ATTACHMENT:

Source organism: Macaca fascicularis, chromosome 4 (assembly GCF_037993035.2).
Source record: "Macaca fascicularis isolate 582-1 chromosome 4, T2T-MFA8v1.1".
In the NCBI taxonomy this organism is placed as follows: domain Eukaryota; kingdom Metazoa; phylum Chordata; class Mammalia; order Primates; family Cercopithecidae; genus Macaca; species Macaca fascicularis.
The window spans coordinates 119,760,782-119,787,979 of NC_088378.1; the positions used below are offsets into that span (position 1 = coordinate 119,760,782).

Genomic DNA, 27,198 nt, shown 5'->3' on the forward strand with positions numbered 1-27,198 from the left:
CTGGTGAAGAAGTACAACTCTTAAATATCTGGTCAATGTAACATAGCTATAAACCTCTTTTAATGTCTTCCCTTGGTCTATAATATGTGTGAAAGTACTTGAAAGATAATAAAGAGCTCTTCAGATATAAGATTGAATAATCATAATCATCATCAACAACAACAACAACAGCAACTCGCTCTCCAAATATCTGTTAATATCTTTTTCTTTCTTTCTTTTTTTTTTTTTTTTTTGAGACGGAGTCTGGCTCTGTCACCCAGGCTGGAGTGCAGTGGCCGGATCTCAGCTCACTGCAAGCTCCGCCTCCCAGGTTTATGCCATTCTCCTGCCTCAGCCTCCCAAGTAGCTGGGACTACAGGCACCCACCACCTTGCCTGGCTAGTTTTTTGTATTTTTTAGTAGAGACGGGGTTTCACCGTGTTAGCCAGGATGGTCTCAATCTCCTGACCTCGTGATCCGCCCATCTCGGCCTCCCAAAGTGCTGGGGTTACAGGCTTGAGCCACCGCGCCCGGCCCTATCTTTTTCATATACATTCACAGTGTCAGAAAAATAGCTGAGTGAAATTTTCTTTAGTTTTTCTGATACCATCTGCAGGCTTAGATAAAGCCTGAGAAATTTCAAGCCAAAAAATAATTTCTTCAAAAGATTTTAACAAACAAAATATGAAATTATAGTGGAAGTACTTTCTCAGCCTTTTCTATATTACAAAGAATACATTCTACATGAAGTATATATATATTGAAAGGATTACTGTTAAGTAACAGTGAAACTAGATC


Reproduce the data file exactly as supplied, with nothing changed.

Source organism: Macaca fascicularis, chromosome 4 (assembly GCF_037993035.2).
Source record: "Macaca fascicularis isolate 582-1 chromosome 4, T2T-MFA8v1.1".
In the NCBI taxonomy this organism is placed as follows: domain Eukaryota; kingdom Metazoa; phylum Chordata; class Mammalia; order Primates; family Cercopithecidae; genus Macaca; species Macaca fascicularis.
The window spans coordinates 119,760,782-119,787,979 of NC_088378.1; the positions used below are offsets into that span (position 1 = coordinate 119,760,782).

Genomic DNA, 27,198 nt, shown 5'->3' on the forward strand with positions numbered 1-27,198 from the left:
CTGGTGAAGAAGTACAACTCTTAAATATCTGGTCAATGTAACATAGCTATAAACCTCTTTTAATGTCTTCCCTTGGTCTATAATATGTGTGAAAGTACTTGAAAGATAATAAAGAGCTCTTCAGATATAAGATTGAATAATCATAATCATCATCAACAACAACAACAACAGCAACTCGCTCTCCAAATATCTGTTAATATCTTTTTCTTTCTTTCTTTTTTTTTTTTTTTTTTGAGACGGAGTCTGGCTCTGTCACCCAGGCTGGAGTGCAGTGGCCGGATCTCAGCTCACTGCAAGCTCCGCCTCCCAGGTTTATGCCATTCTCCTGCCTCAGCCTCCCAAGTAGCTGGGACTACAGGCACCCACCACCTTGCCTGGCTAGTTTTTTGTATTTTTTAGTAGAGACGGGGTTTCACCGTGTTAGCCAGGATGGTCTCAATCTCCTGACCTCGTGATCCGCCCATCTCGGCCTCCCAAAGTGCTGGGGTTACAGGCTTGAGCCACCGCGCCCGGCCCTATCTTTTTCATATACATTCACAGTGTCAGAAAAATAGCTGAGTGAAATTTTCTTTAGTTTTTCTGATACCATCTGCAGGCTTAGATAAAGCCTGAGAAATTTCAAGCCAAAAAATAATTTCTTCAAAAGATTTTAACAAACAAAATATGAAATTATAGTGGAAGTACTTTCTCAGCCTTTTCTATATTACAAAGAATACATTCTACATGAAGTATATATATATTGAAAGGATTACTGTTAAGTAACAGTGAAACTAGATC